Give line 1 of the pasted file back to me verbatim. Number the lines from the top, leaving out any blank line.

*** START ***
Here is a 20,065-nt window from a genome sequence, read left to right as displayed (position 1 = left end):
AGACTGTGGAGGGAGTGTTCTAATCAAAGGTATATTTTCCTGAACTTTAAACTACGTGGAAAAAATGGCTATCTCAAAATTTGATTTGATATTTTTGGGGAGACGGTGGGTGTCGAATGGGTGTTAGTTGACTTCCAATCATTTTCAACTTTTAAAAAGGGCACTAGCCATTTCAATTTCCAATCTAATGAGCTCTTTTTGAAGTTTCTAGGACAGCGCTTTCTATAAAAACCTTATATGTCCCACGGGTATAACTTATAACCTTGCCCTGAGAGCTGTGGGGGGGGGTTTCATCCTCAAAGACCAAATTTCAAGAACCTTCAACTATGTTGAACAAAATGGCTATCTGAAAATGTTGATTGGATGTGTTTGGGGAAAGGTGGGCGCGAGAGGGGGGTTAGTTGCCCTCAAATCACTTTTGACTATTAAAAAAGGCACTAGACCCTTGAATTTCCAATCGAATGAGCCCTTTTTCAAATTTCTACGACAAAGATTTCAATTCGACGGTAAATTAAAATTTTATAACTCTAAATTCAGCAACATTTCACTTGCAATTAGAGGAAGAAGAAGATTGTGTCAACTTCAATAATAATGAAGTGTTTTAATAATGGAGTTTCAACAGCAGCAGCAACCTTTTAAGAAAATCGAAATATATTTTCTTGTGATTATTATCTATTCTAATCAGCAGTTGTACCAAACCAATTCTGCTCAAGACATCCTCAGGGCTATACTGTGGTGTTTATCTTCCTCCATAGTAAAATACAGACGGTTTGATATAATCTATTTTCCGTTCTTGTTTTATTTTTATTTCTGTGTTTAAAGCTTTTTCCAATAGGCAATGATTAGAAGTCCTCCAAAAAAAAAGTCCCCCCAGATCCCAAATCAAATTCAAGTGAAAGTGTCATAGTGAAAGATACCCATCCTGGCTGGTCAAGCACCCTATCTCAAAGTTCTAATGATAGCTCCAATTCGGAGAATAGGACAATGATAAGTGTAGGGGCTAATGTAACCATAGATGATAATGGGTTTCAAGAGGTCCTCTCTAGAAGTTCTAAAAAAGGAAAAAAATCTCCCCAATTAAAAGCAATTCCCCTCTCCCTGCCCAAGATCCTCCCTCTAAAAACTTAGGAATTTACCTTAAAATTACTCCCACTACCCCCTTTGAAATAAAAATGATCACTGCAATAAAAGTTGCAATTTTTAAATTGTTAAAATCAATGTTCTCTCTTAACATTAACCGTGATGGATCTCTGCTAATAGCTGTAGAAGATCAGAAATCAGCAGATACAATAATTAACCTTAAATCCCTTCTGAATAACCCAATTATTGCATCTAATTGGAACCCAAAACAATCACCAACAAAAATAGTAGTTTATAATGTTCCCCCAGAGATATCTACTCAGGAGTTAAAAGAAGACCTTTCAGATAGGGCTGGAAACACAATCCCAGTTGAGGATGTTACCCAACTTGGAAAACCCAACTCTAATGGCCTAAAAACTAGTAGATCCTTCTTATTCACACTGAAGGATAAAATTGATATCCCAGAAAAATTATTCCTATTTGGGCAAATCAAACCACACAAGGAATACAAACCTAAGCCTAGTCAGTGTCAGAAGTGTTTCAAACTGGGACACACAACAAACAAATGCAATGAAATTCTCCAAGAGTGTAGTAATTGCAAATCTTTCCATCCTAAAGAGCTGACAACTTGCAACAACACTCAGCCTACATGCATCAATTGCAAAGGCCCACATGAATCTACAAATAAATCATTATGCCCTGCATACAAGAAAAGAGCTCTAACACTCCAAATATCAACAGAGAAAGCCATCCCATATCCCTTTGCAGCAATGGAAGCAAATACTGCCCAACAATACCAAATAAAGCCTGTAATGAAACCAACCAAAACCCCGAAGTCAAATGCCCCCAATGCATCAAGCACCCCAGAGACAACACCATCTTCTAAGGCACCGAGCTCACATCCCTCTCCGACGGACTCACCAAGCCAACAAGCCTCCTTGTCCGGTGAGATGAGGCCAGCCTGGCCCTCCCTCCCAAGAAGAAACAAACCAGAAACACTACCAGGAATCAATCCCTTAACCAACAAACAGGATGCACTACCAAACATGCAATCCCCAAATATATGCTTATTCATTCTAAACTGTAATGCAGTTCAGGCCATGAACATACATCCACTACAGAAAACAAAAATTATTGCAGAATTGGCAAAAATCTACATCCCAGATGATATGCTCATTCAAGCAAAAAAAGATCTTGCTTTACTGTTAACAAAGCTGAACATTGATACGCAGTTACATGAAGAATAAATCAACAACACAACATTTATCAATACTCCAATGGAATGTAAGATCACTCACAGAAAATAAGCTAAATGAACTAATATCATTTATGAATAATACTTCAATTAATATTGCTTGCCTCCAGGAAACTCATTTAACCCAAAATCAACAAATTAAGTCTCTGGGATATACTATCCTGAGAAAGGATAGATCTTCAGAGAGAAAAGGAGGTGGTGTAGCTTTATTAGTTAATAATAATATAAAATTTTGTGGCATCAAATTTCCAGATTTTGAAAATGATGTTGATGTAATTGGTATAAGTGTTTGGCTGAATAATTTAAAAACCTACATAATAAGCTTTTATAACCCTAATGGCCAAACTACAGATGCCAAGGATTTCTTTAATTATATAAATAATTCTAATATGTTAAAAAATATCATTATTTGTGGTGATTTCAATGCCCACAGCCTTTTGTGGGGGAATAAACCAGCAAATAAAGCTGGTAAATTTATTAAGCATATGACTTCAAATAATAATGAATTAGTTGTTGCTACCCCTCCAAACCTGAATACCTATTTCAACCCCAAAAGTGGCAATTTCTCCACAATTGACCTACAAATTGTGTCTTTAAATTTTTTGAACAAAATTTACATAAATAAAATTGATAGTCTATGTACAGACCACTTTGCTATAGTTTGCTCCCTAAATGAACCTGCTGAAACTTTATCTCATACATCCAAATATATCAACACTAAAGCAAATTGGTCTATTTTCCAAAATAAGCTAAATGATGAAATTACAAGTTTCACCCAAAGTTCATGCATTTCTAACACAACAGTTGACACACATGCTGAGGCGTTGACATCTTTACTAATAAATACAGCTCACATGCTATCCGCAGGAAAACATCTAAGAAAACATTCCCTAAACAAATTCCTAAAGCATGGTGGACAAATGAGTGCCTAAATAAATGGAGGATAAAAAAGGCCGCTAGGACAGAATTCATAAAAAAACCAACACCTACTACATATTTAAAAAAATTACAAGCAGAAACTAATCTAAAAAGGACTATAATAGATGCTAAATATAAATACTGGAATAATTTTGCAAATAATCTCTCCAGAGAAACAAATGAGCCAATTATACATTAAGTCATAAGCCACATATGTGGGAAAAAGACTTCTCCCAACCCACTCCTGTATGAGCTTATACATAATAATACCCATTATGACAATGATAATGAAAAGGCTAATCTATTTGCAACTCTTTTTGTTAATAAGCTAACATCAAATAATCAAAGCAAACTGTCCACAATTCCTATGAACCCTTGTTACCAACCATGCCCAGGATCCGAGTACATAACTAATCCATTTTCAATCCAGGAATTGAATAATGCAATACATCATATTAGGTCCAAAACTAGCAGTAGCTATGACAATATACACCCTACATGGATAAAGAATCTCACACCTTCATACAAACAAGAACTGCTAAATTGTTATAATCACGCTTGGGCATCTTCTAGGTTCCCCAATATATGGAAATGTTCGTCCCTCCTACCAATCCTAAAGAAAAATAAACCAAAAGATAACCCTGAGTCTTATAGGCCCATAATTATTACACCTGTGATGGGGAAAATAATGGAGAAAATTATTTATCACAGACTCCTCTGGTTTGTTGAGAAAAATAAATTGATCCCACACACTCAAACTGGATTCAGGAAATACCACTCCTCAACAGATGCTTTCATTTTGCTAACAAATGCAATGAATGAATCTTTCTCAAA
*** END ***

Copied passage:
Here is a 20,065-nt window from a genome sequence, read left to right as displayed (position 1 = left end):